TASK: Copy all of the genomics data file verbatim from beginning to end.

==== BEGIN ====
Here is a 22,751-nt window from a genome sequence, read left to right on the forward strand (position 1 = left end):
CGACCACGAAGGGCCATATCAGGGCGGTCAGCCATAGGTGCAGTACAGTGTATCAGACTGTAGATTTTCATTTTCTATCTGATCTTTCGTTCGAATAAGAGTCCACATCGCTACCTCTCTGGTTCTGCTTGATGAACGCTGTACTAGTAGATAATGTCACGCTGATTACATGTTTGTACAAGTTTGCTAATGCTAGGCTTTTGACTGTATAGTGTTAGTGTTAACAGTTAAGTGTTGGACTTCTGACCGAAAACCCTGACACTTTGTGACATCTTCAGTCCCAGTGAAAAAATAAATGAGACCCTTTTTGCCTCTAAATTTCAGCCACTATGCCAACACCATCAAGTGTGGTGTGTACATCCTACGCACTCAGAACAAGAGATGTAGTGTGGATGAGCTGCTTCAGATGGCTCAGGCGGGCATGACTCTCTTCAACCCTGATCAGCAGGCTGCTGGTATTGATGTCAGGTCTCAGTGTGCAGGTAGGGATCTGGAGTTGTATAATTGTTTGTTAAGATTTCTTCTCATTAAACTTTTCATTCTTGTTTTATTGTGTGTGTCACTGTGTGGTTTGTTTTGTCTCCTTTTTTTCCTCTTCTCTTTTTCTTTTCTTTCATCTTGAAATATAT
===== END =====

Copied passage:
Here is a 22,751-nt window from a genome sequence, read left to right on the forward strand (position 1 = left end):
CGACCACGAAGGGCCATATCAGGGCGGTCAGCCATAGGTGCAGTACAGTGTATCAGACTGTAGATTTTCATTTTCTATCTGATCTTTCGTTCGAATAAGAGTCCACATCGCTACCTCTCTGGTTCTGCTTGATGAACGCTGTACTAGTAGATAATGTCACGCTGATTACATGTTTGTACAAGTTTGCTAATGCTAGGCTTTTGACTGTATAGTGTTAGTGTTAACAGTTAAGTGTTGGACTTCTGACCGAAAACCCTGACACTTTGTGACATCTTCAGTCCCAGTGAAAAAATAAATGAGACCCTTTTTGCCTCTAAATTTCAGCCACTATGCCAACACCATCAAGTGTGGTGTGTACATCCTACGCACTCAGAACAAGAGATGTAGTGTGGATGAGCTGCTTCAGATGGCTCAGGCGGGCATGACTCTCTTCAACCCTGATCAGCAGGCTGCTGGTATTGATGTCAGGTCTCAGTGTGCAGGTAGGGATCTGGAGTTGTATAATTGTTTGTTAAGATTTCTTCTCATTAAACTTTTCATTCTTGTTTTATTGTGTGTGTCACTGTGTGGTTTGTTTTGTCTCCTTTTTTTCCTCTTCTCTTTTTCTTTTCTTTCATCTTGAAATATAT